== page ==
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Putting a coin in a purseInvesting in dividend-paying stocks can be a strategic move for generating income from your portfolio. A dividend represents a percentage of company profits that are paid out to shareholders. Dividend Aristocrats represent S&P 500 companies that have a track record of raising their dividend payouts annually for at least 25 consecutive years. As a result, Dividend Aristocrats can be some of the most attractive investment options for income-seeking investors. Whether it makes sense to add these stocks to your portfolio can depend on your individual investment goals, timeline for investing and risk tolerance. For hands-on guidance about whether Dividend Aristocrats fit into your investing strategy, consider enlisting the services of a trusted financial advisor.

What Are Dividend Aristocrats?

As mentioned, the Dividend Aristocrats are a small group of dividend-paying stocks that have historically raised their dividend payout year to year. Specifically, the dividend payout has to have increased for at least 25 consecutive years to be considered for inclusion.

The Dividend Aristocrats includes stocks from the S&P 500 Index, which tracks the movements of the 500 largest publicly traded U.S. companies. The list of companies that makes the cut for inclusion is updated annually and it can vary based on what happens with a particular stock’s dividend payout.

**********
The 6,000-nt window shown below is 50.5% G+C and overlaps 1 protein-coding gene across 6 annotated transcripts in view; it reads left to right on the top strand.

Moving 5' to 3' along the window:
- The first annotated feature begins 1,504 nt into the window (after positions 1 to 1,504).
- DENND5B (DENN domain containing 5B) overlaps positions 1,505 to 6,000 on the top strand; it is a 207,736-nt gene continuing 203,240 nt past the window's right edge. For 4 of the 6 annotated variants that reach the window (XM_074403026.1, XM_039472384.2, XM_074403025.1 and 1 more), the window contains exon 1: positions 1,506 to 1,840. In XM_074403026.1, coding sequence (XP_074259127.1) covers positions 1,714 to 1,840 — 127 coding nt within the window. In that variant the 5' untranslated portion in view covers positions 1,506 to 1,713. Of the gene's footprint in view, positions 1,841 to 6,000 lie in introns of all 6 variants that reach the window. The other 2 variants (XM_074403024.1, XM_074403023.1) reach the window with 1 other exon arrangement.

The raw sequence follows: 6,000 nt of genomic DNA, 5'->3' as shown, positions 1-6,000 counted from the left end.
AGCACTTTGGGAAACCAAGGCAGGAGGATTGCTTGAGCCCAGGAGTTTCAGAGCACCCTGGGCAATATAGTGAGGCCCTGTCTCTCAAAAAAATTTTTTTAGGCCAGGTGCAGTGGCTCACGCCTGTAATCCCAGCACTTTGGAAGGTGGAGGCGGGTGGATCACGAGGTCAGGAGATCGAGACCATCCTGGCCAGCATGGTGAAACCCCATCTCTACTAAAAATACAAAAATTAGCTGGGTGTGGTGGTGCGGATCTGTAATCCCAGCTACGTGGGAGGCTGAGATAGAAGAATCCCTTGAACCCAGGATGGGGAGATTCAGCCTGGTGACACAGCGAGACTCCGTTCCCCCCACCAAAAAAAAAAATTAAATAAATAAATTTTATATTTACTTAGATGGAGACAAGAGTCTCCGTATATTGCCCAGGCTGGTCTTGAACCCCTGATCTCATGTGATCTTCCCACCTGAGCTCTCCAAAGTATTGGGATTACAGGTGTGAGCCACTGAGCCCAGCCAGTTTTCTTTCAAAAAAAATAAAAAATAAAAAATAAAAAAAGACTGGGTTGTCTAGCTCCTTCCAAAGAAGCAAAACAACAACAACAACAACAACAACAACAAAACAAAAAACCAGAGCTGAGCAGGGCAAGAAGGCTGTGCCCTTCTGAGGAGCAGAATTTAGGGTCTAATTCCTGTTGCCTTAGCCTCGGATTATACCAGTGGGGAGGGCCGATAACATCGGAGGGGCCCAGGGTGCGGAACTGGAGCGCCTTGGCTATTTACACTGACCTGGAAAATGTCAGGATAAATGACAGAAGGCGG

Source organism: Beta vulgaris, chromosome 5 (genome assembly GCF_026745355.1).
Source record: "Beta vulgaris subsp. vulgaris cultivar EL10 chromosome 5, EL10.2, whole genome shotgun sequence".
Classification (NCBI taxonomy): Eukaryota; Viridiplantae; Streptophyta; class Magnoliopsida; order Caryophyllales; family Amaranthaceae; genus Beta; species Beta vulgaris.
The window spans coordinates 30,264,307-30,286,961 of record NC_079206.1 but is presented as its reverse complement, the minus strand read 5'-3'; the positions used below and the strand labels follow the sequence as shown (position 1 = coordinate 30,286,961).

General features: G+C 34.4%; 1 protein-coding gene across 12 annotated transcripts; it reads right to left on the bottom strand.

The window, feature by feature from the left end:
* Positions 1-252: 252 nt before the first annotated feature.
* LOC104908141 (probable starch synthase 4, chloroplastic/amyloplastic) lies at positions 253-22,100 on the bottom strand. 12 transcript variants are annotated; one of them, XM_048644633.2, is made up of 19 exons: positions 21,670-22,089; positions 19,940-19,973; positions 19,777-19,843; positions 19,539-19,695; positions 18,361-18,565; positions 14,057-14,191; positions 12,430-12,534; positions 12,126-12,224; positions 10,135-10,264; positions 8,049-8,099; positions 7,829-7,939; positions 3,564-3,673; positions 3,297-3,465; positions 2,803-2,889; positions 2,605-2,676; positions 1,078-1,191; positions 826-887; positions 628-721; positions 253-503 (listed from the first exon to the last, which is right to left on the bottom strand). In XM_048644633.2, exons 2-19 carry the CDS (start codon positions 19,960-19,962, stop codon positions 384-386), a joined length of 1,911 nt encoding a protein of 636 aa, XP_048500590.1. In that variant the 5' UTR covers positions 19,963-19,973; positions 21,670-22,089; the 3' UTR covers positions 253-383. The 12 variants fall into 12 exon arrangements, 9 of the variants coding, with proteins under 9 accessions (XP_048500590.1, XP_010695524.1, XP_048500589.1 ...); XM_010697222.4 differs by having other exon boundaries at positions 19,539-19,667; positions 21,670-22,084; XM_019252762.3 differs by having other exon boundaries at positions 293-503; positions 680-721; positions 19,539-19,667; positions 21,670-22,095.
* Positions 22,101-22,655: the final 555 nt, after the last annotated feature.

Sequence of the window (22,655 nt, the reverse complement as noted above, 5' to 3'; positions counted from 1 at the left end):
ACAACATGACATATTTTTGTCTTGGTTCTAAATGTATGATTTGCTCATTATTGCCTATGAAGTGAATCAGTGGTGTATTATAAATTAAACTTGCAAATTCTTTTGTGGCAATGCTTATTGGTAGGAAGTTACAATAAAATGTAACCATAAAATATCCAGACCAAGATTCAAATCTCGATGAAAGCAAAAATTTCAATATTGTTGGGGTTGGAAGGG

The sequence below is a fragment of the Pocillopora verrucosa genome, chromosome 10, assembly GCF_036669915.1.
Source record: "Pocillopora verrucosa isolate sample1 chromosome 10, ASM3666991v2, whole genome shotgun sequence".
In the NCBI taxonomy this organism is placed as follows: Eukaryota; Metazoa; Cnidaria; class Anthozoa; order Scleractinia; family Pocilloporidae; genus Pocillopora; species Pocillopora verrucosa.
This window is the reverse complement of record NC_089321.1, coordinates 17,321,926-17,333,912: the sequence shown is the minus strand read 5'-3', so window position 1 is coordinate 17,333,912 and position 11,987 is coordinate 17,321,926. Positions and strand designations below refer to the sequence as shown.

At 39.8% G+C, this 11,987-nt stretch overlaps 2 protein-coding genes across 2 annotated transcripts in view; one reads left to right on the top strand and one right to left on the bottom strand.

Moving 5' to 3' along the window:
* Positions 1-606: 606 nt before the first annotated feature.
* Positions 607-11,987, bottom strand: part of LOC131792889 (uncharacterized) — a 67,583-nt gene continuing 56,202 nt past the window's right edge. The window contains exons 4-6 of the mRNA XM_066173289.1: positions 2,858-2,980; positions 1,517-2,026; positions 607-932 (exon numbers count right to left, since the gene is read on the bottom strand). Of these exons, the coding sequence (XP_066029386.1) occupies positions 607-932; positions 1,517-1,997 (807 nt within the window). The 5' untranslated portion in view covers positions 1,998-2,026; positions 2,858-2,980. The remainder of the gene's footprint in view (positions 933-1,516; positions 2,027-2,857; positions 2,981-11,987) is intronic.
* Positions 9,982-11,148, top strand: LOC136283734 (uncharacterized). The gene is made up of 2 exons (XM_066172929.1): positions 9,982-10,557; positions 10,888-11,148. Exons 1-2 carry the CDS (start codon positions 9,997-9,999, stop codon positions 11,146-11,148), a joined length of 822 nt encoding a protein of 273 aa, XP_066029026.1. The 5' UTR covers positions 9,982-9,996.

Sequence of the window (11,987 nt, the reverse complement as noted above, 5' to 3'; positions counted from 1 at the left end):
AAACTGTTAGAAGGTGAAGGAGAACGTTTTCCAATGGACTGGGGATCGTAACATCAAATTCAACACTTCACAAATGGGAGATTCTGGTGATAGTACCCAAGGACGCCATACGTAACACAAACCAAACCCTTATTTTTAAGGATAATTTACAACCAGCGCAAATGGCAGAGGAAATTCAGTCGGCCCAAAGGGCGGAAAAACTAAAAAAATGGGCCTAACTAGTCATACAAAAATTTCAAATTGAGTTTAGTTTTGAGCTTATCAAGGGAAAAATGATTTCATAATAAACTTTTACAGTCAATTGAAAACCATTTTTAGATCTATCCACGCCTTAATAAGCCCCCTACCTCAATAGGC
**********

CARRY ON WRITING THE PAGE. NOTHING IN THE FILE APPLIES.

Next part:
Generally speaking, the Dividend Aristocrats are the established companies that have larger market capitalizations. Market capitalization represents a measure of a company’s value, as determined by multiplying its current share price by the total number of shares outstanding. Examples of companies that made the list of Dividend Aristocrats as of early 2021 include Johnson & Johnson (JNJ), Coca-Cola (KO) and Walmart (WMT).

How Are Dividend Aristocrats Determined?

While there are plenty of stocks that pay dividends to investors, only a handful can be counted as true Dividend Aristocrats. In order to do so, there are certain criteria that have to be met. Companies must:

  • Be part of the S&P 500
  • Post 25+ consecutive years of increasing dividend payouts
  • Meet minimum market capitalization and liquidity requirements

As a result, there are generally fewer than 100 companies that meet the definition of Dividend Aristocrats. For the past several years, the number of companies included on the list has hovered in the mid-60s.

Those companies, while representing different market sectors, tend to have some things in common. Aside from consistently increasing dividend payments to investors, they typically have years of growth under their belts. They’re larger companies that are unlikely to be bought out or taken over by another company. And they’re often more recession-proof than other companies when it comes to generating consistent profits.